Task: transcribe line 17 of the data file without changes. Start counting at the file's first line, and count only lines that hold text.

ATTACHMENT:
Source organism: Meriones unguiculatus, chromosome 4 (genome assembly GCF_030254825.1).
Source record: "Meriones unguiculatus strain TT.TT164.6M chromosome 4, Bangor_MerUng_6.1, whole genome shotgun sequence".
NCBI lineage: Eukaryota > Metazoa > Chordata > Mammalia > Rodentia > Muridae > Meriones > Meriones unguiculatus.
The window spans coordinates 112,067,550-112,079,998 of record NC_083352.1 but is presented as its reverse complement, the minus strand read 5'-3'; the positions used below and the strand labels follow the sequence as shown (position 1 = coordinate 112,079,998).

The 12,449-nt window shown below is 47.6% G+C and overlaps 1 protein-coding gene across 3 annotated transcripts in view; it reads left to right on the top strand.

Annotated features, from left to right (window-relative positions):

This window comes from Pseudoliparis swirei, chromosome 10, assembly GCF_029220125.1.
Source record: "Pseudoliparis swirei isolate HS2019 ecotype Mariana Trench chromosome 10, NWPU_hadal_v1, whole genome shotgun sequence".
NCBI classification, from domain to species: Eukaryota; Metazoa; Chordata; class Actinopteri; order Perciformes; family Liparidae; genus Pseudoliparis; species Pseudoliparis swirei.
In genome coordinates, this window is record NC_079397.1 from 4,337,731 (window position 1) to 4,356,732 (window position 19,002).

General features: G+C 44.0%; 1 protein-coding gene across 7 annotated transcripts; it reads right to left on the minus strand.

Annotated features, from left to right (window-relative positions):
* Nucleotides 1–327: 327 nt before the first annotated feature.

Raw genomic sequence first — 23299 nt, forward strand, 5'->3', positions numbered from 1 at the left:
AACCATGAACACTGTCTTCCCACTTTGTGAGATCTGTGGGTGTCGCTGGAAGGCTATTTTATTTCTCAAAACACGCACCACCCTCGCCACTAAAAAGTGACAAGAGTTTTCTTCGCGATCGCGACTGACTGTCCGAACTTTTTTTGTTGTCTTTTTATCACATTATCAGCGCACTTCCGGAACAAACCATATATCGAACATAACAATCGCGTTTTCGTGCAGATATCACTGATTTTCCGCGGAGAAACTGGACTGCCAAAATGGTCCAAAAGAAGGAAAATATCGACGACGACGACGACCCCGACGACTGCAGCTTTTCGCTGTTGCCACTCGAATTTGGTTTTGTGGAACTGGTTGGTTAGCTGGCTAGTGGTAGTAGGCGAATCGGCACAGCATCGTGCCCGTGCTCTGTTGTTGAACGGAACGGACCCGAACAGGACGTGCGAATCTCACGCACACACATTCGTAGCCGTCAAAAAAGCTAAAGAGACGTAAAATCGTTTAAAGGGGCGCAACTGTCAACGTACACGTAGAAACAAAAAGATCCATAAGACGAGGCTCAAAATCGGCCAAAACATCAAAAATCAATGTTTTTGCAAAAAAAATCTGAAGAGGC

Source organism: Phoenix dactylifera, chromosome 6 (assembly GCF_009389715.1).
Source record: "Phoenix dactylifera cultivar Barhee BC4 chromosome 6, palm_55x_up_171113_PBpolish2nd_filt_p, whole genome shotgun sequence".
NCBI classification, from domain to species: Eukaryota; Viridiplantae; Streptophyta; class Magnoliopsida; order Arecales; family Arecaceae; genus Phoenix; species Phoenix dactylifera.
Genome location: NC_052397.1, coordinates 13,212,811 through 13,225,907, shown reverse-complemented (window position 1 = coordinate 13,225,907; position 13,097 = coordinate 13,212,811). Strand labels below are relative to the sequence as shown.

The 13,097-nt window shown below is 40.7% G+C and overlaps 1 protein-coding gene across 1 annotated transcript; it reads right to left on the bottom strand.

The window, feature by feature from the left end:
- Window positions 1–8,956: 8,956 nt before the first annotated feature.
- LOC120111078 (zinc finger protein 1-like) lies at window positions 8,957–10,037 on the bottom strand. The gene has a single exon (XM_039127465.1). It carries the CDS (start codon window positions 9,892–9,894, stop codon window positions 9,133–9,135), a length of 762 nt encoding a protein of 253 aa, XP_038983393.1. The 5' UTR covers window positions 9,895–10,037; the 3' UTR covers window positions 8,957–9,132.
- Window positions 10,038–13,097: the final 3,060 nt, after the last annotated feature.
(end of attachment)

Source record: "Phoenix dactylifera cultivar Barhee BC4 chromosome 6, palm_55x_up_171113_PBpolish2nd_filt_p, whole genome shotgun sequence".